By Sarah Vander Schaaff

If you hear the word “STEM” and think of a plant, you may be my kindred spirit. But having spent some time writing this blog, I now know that STEM is an acronym for “science, technology, engineering, and mathematics,” and it’s a field on many people’s minds.

Finding young people with potential to excel in STEM-related careers is a national priority, but where we look for such talent may be expanding.

A study published this past February by Barbara Kerr and Robyn McKay in the Creative Research Journal (Searching for Tomorrow’s Innovators: Profiling Creative Adolescents) suggests we may find future STEM innovators not only in high level math and science classes, but also in the arts.

If you are a parent of a creative child, the news may be heartening: given the right guidance, a teenager who excels in dance, music, writing, visual and other arts can discover how to apply these gifts to STEM innovation. Likewise, the researchers say, sticking with a career in the arts also cultivates innovation because a thriving arts community attracts other visionaries.

However, the main goal of Kerr and McKay’s study was to identify the creative teens with the most potential for STEM innovation. They developed a profile of such a candidate in part by looking at the biographies of famous or successful creative people. And they paid particular attention to what these adults were like as teens.

In a sense, they took advantage of hindsight, tracing successful people back to their less groomed, and perhaps less appreciated, adolescent roots.

With this understanding, they created the profiles for specific “domains” or fields of creativity. How these traits can lead to careers in innovation, especially in STEM fields, was their aim, but I found the profiles to be of great interest.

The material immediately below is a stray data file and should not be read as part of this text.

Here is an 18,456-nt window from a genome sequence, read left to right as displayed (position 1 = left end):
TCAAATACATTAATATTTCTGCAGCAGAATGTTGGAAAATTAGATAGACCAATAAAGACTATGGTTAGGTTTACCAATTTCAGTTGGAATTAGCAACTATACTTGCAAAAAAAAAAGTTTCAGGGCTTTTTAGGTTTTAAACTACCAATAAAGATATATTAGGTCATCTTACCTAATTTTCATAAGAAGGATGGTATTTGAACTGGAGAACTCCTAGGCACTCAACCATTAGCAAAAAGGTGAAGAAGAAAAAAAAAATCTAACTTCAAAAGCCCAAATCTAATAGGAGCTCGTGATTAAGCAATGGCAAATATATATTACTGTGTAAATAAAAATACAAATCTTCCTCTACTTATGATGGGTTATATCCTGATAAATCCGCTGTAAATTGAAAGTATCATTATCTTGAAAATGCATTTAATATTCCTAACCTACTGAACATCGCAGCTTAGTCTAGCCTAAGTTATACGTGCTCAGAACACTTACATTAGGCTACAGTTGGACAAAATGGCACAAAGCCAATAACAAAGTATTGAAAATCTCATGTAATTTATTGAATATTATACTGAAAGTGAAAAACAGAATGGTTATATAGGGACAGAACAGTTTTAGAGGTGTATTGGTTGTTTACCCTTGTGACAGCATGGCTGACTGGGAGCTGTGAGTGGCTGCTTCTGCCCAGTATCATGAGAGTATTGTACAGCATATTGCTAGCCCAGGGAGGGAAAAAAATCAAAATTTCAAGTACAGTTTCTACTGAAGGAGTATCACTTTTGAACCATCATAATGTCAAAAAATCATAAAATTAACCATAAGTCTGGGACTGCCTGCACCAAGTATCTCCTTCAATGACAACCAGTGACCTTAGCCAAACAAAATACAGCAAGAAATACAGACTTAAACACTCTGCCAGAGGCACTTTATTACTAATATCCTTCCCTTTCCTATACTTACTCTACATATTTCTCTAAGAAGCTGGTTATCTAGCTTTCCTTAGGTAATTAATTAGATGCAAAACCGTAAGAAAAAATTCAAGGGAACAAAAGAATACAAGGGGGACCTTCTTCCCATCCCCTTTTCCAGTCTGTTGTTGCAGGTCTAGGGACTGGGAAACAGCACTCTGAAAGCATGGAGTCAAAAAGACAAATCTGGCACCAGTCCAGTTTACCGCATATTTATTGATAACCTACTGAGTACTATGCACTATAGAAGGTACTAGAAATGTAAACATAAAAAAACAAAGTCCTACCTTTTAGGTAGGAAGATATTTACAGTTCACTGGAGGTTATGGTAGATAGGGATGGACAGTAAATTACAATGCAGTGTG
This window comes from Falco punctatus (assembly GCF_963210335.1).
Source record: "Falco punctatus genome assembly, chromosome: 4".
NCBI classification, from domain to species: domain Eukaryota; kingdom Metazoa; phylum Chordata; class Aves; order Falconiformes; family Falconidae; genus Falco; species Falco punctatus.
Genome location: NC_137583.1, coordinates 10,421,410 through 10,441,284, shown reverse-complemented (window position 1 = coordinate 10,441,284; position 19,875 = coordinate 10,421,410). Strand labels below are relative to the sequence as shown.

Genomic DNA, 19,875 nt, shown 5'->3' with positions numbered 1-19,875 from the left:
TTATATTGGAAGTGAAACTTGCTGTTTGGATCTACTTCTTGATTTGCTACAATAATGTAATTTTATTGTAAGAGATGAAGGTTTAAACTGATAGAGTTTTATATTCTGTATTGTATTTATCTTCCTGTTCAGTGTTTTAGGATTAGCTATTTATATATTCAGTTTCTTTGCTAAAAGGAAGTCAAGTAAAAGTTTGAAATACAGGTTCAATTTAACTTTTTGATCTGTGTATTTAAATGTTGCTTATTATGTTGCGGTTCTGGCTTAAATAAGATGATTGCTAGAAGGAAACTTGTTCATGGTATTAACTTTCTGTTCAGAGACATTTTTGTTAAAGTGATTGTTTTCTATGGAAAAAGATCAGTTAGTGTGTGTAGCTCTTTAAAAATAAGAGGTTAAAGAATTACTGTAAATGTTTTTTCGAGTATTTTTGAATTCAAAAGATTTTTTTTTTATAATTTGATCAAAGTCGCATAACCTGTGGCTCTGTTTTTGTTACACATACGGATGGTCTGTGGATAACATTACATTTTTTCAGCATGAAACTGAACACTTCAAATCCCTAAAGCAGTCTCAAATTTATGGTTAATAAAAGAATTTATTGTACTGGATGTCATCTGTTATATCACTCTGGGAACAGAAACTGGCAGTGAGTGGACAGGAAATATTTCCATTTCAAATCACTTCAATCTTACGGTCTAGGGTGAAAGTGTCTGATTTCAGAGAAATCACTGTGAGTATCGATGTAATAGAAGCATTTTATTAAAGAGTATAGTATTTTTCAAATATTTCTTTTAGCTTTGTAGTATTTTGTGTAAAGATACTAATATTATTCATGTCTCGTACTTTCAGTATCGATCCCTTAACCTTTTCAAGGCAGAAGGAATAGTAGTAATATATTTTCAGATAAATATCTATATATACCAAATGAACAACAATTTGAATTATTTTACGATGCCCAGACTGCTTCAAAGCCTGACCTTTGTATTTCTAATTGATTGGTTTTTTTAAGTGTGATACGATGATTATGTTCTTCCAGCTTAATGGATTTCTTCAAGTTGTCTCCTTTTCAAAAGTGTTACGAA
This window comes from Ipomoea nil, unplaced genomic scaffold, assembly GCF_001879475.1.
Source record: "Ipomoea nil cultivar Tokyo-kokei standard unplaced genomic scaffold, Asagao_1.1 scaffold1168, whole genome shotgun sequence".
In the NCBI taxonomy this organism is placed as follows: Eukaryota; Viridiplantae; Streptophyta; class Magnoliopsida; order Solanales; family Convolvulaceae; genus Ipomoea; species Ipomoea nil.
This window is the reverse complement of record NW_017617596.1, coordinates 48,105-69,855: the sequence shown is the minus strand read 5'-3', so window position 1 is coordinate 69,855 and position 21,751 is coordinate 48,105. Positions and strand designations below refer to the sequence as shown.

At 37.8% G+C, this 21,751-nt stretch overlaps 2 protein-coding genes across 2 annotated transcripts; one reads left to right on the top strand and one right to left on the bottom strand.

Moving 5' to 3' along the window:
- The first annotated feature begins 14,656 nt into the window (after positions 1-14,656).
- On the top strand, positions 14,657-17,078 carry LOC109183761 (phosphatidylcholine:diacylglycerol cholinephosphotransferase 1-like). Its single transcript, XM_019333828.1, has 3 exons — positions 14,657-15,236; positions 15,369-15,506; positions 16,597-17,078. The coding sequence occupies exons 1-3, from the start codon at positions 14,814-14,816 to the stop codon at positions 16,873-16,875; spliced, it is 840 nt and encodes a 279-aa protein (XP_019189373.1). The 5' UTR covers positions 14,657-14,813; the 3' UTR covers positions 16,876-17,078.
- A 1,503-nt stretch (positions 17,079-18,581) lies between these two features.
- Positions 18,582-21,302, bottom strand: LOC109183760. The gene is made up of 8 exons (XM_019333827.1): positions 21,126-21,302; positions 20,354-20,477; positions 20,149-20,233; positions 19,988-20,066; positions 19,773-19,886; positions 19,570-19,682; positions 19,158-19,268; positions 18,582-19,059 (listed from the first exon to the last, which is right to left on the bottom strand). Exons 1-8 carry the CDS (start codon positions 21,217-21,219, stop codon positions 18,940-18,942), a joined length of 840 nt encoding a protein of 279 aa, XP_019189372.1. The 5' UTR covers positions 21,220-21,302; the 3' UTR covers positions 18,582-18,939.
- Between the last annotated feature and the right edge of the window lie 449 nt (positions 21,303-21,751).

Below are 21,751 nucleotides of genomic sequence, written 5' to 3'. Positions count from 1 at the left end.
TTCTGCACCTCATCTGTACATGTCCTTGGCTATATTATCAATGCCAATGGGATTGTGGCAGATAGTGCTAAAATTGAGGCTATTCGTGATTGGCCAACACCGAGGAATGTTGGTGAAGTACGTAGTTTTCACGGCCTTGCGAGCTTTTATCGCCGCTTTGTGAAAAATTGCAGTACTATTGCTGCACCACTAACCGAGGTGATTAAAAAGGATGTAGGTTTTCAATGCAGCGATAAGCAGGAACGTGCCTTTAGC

I am ending this blog with descriptions of these profiles. Maybe these will help some parents think about how their artist can find fulfillment in a field they’d not before considered. Maybe it will help some feel better about a report card with all the highs and lows of a Beethoven symphony. Or maybe it will just help parents understand a bit more about their creative teens.

The study, “Searching for Tomorrow’s Innovators: Profiling Creative Adolescents”, grouped creative profiles into 5 categories:

1. “Language; Verbal/linguistic creativity; potential writers, journalists, translators, and linguists.

The student is likely to be a precocious and avid reader with an extensive knowledge of literature; a sophisticated writer; may have advanced ability to learn other languages. The student should have outstanding verbal accomplishments. He/she may be witty and expressive. Verbal precocity may get him or her in trouble. The student is likely to have excellent grades in Language Arts/English/Foreign language when interested, and have high scores on verbal achievement tests. May have mood swings, ranging from expansive, energetic, optimism when he or she works day and night with intensity on a project, to periods of self-doubt, low energy, and cynicism. (Sources: Andreason, 1987; F. Barron, 1969; Jamison, 1989; Kaufman, 2001, 2002; Piirto, 2002; Valdés, 2003; VanTassel-Baska, Johnson, & Boyce, 1996).

2. Mathematical and Scientific Inventiveness